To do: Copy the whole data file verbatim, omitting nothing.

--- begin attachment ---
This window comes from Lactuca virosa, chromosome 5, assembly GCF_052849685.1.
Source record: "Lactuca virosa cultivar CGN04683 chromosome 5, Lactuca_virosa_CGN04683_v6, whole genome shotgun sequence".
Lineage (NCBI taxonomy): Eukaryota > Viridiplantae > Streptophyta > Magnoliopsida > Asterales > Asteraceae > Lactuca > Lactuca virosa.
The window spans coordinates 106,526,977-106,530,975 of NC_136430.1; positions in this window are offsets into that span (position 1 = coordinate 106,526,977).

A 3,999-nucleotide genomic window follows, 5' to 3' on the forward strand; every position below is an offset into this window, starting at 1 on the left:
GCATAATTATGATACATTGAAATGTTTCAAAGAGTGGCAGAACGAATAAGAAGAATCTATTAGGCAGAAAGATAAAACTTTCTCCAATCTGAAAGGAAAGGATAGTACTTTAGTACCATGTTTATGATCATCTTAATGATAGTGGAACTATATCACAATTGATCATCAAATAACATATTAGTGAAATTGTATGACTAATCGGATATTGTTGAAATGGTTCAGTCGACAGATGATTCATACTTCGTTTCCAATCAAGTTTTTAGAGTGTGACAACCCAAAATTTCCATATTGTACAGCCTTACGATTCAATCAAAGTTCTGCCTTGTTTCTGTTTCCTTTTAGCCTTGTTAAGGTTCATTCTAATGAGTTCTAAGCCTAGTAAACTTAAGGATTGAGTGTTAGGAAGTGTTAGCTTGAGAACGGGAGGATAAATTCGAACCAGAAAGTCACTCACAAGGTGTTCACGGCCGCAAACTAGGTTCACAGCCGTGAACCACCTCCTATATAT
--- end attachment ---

This window comes from Lactuca virosa, chromosome 5, assembly GCF_052849685.1.
Source record: "Lactuca virosa cultivar CGN04683 chromosome 5, Lactuca_virosa_CGN04683_v6, whole genome shotgun sequence".
Lineage (NCBI taxonomy): Eukaryota > Viridiplantae > Streptophyta > Magnoliopsida > Asterales > Asteraceae > Lactuca > Lactuca virosa.
The window spans coordinates 106,526,977-106,530,975 of NC_136430.1; positions in this window are offsets into that span (position 1 = coordinate 106,526,977).

A 3,999-nucleotide genomic window follows, 5' to 3' on the forward strand; every position below is an offset into this window, starting at 1 on the left:
GCATAATTATGATACATTGAAATGTTTCAAAGAGTGGCAGAACGAATAAGAAGAATCTATTAGGCAGAAAGATAAAACTTTCTCCAATCTGAAAGGAAAGGATAGTACTTTAGTACCATGTTTATGATCATCTTAATGATAGTGGAACTATATCACAATTGATCATCAAATAACATATTAGTGAAATTGTATGACTAATCGGATATTGTTGAAATGGTTCAGTCGACAGATGATTCATACTTCGTTTCCAATCAAGTTTTTAGAGTGTGACAACCCAAAATTTCCATATTGTACAGCCTTACGATTCAATCAAAGTTCTGCCTTGTTTCTGTTTCCTTTTAGCCTTGTTAAGGTTCATTCTAATGAGTTCTAAGCCTAGTAAACTTAAGGATTGAGTGTTAGGAAGTGTTAGCTTGAGAACGGGAGGATAAATTCGAACCAGAAAGTCACTCACAAGGTGTTCACGGCCGCAAACTAGGTTCACAGCCGTGAACCACCTCCTATATAT